Have you ever lost control of your emotions or felt misunderstood during the conversation with someone? Do you know the feeling of being influenced by other people’s emotions? Don’t worry if your answer is “yes”, because this article will provide you several hints and tips to avoid such situations. But first, what unites all mentioned above cases?
As you may have guessed, we are talking about emotional intelligence (EQ), an ability to recognize and manage our emotions as well as understand the emotions of others. Recently, EQ has become an instant hit not only in best-sellers of pop psychology but also in serious scientific research related to business and organizational studies.
Based on the World Economic Forum’s list, EQ was ranked sixth among other top-10 skills that help people throughout their careers. Moreover, nearly 75% of hiring managers who participated in the CareerBuilder survey said that they would focus more on hiring and promoting people with high emotional intelligence. The figures speak for themselves and highlight the growing importance of EQ skills in building interpersonal relations, but what does EQ include and how can we develop its certain aspects?
The components of emotional intelligence
In 1998 psychologist Daniel Goleman published a fundamental for emotional intelligence article named “What Makes a Leader” and introduced five components of EQ: self-awareness, self-regulation, motivation, empathy, and social skills.
- Self-awareness is the ability to identify and understand our moods, emotions and their impact on others. It is the foundation of EQ and the rest components depend on self-awareness. Why? If you’re aware of your own emotions and behaviors that they trigger, you can start to properly manage it. In reality, people who are self-aware tend to make more realistic self-assessment, being more confident in decisions and communications.
- Self-regulation is the capability to control or manage disruptive impulses, generally, to think before acting or speaking. A person with high self-regulation is able to stay calm in stressful situations and adapt to such circumstances with a positive outlook.
- Motivation is a passion to pursue goals with energy and endurance despite money or status incentives. You definitely will recognize motivated colleagues or teammates by a strong desire to raise the bar with optimism and commitment, even facing failure.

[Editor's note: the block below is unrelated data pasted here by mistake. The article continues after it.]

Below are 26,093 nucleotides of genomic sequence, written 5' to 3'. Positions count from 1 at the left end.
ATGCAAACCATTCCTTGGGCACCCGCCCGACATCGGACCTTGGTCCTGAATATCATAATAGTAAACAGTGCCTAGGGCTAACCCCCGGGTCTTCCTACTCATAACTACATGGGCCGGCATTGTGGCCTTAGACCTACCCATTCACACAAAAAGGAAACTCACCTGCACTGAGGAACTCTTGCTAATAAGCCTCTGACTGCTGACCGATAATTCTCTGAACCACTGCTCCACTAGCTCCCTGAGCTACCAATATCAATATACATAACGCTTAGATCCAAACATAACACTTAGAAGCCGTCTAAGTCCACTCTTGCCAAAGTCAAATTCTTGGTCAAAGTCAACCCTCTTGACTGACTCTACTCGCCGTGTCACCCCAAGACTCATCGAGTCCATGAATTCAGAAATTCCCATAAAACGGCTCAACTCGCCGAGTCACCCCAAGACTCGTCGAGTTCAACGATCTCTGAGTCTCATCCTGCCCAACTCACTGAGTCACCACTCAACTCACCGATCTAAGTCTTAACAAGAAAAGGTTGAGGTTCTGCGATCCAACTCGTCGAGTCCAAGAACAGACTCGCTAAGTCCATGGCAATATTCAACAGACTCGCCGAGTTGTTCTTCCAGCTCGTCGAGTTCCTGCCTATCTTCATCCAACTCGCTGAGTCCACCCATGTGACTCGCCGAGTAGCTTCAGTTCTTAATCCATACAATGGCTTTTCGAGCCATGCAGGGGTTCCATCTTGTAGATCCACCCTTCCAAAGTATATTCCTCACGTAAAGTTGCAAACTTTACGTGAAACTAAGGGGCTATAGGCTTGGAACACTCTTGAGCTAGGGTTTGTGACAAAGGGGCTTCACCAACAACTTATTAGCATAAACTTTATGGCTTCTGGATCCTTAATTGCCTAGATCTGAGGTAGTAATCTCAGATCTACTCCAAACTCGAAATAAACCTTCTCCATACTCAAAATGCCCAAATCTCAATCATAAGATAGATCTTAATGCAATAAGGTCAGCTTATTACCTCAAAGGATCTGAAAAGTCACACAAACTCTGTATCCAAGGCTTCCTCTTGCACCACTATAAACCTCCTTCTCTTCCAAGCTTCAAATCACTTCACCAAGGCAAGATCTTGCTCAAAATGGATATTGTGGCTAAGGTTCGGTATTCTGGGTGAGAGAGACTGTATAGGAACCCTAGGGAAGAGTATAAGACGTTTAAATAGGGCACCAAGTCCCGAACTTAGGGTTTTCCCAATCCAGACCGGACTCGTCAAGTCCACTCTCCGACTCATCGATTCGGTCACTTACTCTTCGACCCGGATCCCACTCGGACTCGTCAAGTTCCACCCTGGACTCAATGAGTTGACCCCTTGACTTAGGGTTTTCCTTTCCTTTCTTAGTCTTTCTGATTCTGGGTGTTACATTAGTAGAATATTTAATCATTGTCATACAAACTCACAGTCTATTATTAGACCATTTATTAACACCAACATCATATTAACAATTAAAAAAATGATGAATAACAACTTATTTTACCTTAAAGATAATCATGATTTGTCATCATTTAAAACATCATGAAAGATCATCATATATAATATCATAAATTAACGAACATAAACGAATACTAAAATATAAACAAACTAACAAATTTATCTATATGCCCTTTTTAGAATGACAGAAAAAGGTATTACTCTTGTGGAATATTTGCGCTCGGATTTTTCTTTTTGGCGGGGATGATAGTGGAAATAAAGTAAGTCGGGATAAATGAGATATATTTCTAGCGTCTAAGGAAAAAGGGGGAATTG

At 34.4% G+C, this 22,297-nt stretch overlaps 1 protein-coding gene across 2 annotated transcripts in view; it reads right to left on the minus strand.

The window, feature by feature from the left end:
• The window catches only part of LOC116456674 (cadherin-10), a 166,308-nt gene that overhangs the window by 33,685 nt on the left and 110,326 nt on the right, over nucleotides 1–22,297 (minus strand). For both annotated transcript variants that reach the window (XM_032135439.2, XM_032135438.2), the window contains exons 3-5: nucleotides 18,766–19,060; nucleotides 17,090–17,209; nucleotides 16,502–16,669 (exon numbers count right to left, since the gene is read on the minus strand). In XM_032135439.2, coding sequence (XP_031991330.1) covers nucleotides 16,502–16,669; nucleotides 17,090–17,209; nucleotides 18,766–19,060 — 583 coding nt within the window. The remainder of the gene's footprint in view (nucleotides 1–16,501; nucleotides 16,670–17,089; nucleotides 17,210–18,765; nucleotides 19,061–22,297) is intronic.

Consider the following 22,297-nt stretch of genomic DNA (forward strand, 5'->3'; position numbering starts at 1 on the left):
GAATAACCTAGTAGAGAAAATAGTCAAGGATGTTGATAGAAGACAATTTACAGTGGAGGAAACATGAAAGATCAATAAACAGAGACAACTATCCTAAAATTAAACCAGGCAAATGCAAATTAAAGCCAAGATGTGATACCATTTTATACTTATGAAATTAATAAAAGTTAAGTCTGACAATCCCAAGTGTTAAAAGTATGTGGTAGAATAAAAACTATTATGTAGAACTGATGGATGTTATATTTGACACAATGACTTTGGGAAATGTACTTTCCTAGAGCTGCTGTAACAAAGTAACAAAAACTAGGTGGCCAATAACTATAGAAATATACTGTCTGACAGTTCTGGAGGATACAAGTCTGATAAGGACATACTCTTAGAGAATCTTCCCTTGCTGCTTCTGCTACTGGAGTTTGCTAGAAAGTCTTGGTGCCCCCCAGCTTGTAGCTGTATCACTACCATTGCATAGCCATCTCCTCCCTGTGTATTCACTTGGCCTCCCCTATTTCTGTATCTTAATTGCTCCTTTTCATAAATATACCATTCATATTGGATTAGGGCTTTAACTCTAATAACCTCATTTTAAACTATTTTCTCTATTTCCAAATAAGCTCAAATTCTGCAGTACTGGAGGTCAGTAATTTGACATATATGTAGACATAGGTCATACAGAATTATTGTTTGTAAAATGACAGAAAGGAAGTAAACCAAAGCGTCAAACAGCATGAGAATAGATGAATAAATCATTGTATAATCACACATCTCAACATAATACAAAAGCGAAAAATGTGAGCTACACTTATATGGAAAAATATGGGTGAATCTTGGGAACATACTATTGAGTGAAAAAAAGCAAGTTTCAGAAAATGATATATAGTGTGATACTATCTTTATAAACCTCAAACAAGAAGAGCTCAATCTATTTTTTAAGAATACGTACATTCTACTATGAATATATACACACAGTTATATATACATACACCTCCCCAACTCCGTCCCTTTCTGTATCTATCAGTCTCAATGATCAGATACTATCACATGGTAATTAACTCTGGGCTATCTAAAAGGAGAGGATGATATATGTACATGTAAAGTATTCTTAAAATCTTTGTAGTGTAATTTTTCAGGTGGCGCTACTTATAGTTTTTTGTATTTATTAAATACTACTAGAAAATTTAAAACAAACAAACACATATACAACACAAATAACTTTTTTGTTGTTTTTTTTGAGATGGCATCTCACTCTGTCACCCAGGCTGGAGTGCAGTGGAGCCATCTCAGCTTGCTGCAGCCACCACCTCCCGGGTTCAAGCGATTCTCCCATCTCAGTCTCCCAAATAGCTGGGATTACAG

- Empathy is the ability to understand the emotional needs of others and to treat them accordingly when making decisions. Remember your friend who can read between the lines of what has been said? This is certainly an empathetic person.
- Social skill is the art of managing relationships, developing networks, building rapport, and finding common ground. Socially skilled people are great collaborators with the ability to inspire others.
You probably know people who are strong in some of these 5 areas but lacking in others. The good news is that EQ can be learned and enhanced, but you need to start with the first component, self-awareness, in order to build a good foundation for the rest of the skills.
3 tips to improve emotional intelligence
A process of developing emotional intelligence differs from person to person. In this regard, it is vital to experiment with different approaches and techniques, analyzing outcomes and progress. The following hints will help you to identify your own way.
- Recognize your emotions and name them
Analyzing and tracking your emotional state is the best first step in improving self-awareness. Try to describe feelings you experienced during the day, giving them names and writing them down in notes. In stressful situations, it is better to stop for a minute and reconsider a trigger for your response and behavior. At first, continue to do it as frequently as possible, drawing attention to all small changes in your mood. As an additional tool, you may start practicing meditation.
- Ask for feedback
Investigate your self-perception by asking friends, family or teammates how they would rate your emotional intelligence. For example, you can question about your strengths and weaknesses in terms of personality traits. In some cases, it won’t be what you want to hear, but it will definitely help you. Just keep it in mind.
- Explore literature
Several studies show that reading literature with complex characters can improve empathy. Reading stories from other people’s perspectives may not only give you some insights about their thoughts and motivations but also convey ideas about your own drivers.
Here several books and videos that will explain to you how emotional intelligence works and what methods and practices are already proved to be useful:
- Emotional Intelligence: Why It Can Matter More Than IQ by Daniel Goleman (2005)
- HBR Guide to Emotional Intelligence (2017)
- Emotional Agility by Susan David (2016)
- YouTube channel “School of life”
To sum up, these are no doubts that emotional intelligence is beneficial in your personal life and career. However, integrating EQ in your life is a lot of work, hereby, the strong desire to improve is one of the essentials to master it.
Good luck with your discovery!